This fortnight at seventymm.com
The Perfect Murder
Cast: Naseeruddin Shah, Stellan Skarsgard, Amjad Khan, Madhur Jaffery, Mohan Agashe, Dalip Tahil, Archana Puran Singh
Director: Zafar Hai
Screenplay: Zafar Hai &
H. R. F. Keating
All that one has come to expect from a Merchant-Ivory production is there to be savoured in “The Perfect Murder”. From picture-perfect frames to a genteelness harking back to a forgotten era, it is all present and accounted for.
This 1988 film is brings on a heavy-duty sense of nostalgia. And just as you are commending the set decorators for authentic props, for that ‘80s look and feel, you realise, that “The Perfect Murder”, was not shot as a period film! Inspector Ghote typing up his reports on a typewriter is not period detail, it was standard issue office stationery of the time.
Based on H.R.F. Keating’s first Ghote novel, the movie tells the story of the investigation by the Bombay police into an attack on Mr. Perfect, accountant to the rich and powerful Lala Hira Lal.
A day at the office for Ghote includes chaperoning Swedish UNESCO analyst Axel Svensson who has come to study Indian policing methods, cracking an involved diamond smuggling ring and also locating a ring for an oily, unctuous minister. Ghote’s wife Pratima nags him about his irregular working hours and for a colour television.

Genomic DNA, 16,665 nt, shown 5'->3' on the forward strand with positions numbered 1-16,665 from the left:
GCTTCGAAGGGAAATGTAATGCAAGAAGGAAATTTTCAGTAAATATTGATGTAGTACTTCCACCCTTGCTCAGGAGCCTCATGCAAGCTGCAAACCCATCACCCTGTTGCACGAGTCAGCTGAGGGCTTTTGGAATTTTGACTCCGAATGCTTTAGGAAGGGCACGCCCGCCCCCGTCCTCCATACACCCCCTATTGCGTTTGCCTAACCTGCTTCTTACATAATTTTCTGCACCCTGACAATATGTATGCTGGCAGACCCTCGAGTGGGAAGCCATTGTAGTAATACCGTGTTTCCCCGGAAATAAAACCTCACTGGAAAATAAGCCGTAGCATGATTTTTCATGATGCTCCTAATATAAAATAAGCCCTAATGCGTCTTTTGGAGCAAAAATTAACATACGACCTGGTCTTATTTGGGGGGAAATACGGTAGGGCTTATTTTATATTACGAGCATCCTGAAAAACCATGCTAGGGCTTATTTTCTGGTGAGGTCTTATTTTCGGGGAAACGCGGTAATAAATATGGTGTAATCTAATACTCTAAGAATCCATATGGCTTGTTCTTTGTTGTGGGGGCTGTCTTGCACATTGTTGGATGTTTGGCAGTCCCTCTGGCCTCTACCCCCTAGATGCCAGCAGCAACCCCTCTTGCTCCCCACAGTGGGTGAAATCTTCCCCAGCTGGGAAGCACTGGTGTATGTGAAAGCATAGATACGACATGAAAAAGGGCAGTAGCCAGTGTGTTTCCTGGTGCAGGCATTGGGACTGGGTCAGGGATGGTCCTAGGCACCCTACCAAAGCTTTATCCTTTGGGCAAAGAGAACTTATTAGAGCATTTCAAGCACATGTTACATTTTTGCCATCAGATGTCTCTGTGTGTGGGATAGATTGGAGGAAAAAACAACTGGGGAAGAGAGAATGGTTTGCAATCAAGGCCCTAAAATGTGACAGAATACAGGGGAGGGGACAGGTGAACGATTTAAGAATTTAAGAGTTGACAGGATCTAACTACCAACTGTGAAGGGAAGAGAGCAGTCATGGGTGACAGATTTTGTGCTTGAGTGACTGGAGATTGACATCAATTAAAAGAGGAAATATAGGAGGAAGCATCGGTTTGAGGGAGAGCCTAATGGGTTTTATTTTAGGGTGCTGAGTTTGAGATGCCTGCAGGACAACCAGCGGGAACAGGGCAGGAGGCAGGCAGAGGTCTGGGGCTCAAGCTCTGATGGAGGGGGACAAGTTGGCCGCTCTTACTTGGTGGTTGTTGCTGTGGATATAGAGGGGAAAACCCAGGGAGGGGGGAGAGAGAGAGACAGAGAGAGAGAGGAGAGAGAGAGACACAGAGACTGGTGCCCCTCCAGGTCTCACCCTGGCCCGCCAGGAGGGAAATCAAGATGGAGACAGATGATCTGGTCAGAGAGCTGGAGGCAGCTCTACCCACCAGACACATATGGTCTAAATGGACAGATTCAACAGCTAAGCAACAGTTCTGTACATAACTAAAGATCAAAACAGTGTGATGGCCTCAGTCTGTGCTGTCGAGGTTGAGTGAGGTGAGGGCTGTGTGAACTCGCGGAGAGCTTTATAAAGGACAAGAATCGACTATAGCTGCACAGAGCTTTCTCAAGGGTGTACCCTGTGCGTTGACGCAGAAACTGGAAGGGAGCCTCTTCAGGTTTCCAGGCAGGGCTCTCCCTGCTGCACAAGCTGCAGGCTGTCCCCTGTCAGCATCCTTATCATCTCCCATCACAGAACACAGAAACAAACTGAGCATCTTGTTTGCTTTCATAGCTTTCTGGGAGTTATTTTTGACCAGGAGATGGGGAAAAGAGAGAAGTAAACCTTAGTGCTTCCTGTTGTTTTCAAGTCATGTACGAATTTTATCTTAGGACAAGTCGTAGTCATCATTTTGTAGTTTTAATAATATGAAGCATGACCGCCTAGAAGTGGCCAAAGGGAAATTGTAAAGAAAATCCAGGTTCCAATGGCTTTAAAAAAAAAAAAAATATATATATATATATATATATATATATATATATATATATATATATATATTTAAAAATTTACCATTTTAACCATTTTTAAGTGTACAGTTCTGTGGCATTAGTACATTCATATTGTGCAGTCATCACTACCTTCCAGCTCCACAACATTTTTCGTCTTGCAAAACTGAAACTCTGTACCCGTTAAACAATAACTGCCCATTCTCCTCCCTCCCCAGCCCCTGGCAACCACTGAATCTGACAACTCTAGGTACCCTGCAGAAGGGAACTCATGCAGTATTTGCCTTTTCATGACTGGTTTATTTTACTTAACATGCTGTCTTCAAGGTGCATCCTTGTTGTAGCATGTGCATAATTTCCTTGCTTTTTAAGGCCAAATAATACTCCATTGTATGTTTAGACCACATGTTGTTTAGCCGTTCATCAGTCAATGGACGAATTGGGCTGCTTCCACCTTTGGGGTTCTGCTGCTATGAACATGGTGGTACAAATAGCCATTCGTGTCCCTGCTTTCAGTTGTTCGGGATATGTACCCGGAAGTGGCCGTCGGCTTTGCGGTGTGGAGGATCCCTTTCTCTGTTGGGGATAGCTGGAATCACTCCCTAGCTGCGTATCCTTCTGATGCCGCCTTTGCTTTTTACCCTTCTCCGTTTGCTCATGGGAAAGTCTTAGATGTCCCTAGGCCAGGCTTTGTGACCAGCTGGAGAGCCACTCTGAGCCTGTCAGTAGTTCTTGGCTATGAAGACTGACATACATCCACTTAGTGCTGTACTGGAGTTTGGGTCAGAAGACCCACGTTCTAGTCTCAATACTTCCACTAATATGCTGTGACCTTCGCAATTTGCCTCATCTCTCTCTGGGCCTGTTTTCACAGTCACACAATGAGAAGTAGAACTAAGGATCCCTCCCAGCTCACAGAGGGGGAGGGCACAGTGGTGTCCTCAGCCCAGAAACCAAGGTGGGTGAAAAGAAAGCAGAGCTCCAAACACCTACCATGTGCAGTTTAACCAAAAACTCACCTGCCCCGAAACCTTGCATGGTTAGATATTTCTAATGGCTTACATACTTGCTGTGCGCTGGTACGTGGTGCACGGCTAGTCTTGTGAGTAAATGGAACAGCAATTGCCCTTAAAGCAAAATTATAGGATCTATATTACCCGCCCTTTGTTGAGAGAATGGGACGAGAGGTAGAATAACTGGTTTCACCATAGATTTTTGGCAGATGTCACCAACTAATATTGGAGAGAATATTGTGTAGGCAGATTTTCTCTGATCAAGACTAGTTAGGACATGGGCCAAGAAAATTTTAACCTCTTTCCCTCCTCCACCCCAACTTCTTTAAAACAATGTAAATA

The movie is at times irritatingly simplistic especially in the generous doses of exotic India that fly off the screen thick and fast.
There are stereotypes galore. From the innocent abroad, to the colours and flavours of India and Bollywood to the greatest cliché of them all — the monsoon.
However, one does not want to come to heavily down on the movie because it does speak of a gentler time, a time before the gritty, angsty cop dramas.
Directed by adman, Zafar Hai, the particular pleasure of watching “The Perfect Murder” is to try and work where the cast is today on the Bollywood firmament.
While we all know Naseeruddin Shah who plays the long-suffering Inspector Ganesh Ghote has gone on to conquer several creative peaks, there are others, who have gone on to become well-known actors or have vanished without a trace.
Amjad Khan is a riot as the mountainous Lala Heera Lal, and one is reminded acutely of what the stage and screen lost with the thespian’s untimely death.
Stellan Skarsgard, plays the constantly befuddled Svenson while Madhu Jaffery is suitably regal as Mrs. Lal.
Mohan Agashe plays the harried police chief, who lights into Ghote at every possible moment.
There is Anu Malik as the strangest masseur, a painfully young Archana Puran Singh as the slyly simpering starlet, Miss Twinkle, Dalip Tahil plays the propah son with lots to hide, Salim Ghouse as a scary goon and Sameer Kakkad as Sousa.
Sakina Jaffrey plays the sexy Lal Bahu, while Nayeem Hafizka plays the younger Lal son Prem, a laddie who fancies himself to be quite the actor and detective.
The DVD has a featurette introducing the Merchant Ivory Box Sets where all the Merchant Ivory regulars from Shashi Kapoor and Sir Anthony Hopkins to Shabana Azmi, Om Puri, Helena Bonham Carter and Hugh Grant talk about their experiences while shooting the films.
The movie at a mercifully short 93 minutes is charming way to spend an evening, to watch a totally different grammar of filmmaking unfold graciously before your eyes.MINI ANTHIKAD-CHHIBBER